There's little more to "Inside" than that, although the movie does attempt to tackle some dour themes about the fears new mothers face. Still, audiences flocked to "Inside" on account of its increasingly blood-soaked kills. The deaths hit hard, eschewing conventional Hollywood crimson for sticky, viscous blood and viscera. "Inside" is painful to watch, yet that pain cements its legacy. Over the course of this century, no one has made gore quite as artful as Maury and Bustillo, and "Inside" shows them at their best.

Dead Alive

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Oro Films

Seongyong Cho, writing forRoger Ebert, calls "Dead Alive," one of the "most disgusting movies ever made." A box office bomb that nonetheless attracted a significant cult following, it is one of director Peter Jackson's (yes, that Peter Jackson) most accomplished movies. A hybrid of early Raimi and late Carpenter, "Dead Alive" follows Lionel (Timothy Balme), a young man who lives with his overbearing, suitably Gothic mother, Vera (Elizabeth Moody). She follows Lionel and his love interest, Paquita (Diana Peñalver) to the Wellington Zoo, and is soon after bitten by a gruesome combination of a rat and a primate. Vera transforms into a zombie, and as overbearing mothers are inclined to do, soon infects large swaths of the townsfolk. Lionel is in a heap of trouble.

Well-choreographed and filmed with a grindhouse sensibility — and a wicked sense of humor — "Dead Alive" (also known as "Braindead") is a rollicking good time. Entrails are spilled, bodies are torn asunder, and in the middle of it all is a hapless young adult just looking for love and a good time. "Dead Alive" is sublimely tasteless in its violence, and all the better for it. The zombie subgenre had little momentum in the '90s, yet like a mad scientist, Jackson brought it back from the dead.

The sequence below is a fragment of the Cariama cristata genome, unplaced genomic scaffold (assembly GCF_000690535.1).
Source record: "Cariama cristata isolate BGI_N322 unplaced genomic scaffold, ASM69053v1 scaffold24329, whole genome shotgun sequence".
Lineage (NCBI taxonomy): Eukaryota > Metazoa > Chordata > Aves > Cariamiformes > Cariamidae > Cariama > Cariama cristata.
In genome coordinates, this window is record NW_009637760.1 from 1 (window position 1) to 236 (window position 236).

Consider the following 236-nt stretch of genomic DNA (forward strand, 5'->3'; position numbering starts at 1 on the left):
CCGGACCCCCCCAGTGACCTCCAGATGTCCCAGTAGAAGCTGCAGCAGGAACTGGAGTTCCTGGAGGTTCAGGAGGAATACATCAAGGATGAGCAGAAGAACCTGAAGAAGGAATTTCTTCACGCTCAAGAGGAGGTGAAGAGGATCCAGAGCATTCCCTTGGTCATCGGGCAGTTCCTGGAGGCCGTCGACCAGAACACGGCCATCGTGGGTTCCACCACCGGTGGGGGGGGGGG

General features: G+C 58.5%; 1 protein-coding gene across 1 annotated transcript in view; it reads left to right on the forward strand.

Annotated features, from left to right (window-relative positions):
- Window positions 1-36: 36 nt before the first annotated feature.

Evil Dead II

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Rosebud Releasing Corporation

It all comes back to the chainsaw arm. Sam Raimi's "Evil Dead II" is exceptionally accomplished on all fronts, but even among non-fans, Bruce Campbell's chainsaw arm is iconic not just in the series, not just in horror, but in cinema writ large. Here, Campbell once again plays Ash, first reenacting the events of the original "Evil Dead," a supremely gory and stylish horror film in its own right, before pushing the film into new territory. In Campbell's own words, "Evil Dead II" is more of a "requel" than a direct sequel, merging conventional sequel sensibilities with backing and budget of a studio film.

Ash travels to a remote cabin with his girlfriend, Linda (Denise Bixler while alive, Snowy Winter in demonic form), where he plays a tape with a recorded passage from the legendary Necronomicon Ex-Morris, unleashing a torrent of demonic activity that possesses Linda. In the ensuing struggle, Ash decapitates Linda and loses his own hand, later replacing his lost limb with a chainsaw for maximum carnage. Other passersby stop in, including the archeological team that originally discovered the book, and so, so much blood is spilled.

Funnier and more meta than the first movie, "Evil Dead II" cemented EvilDead as its own franchise, which later expanded to include a sequel, a remake, a television series, comics, video games, and more. This demon just won't — and shouldn't — die.

Battle Royale

The 10 Goriest Horror Movies Ever Made - SlashFilm (6)

Toei Company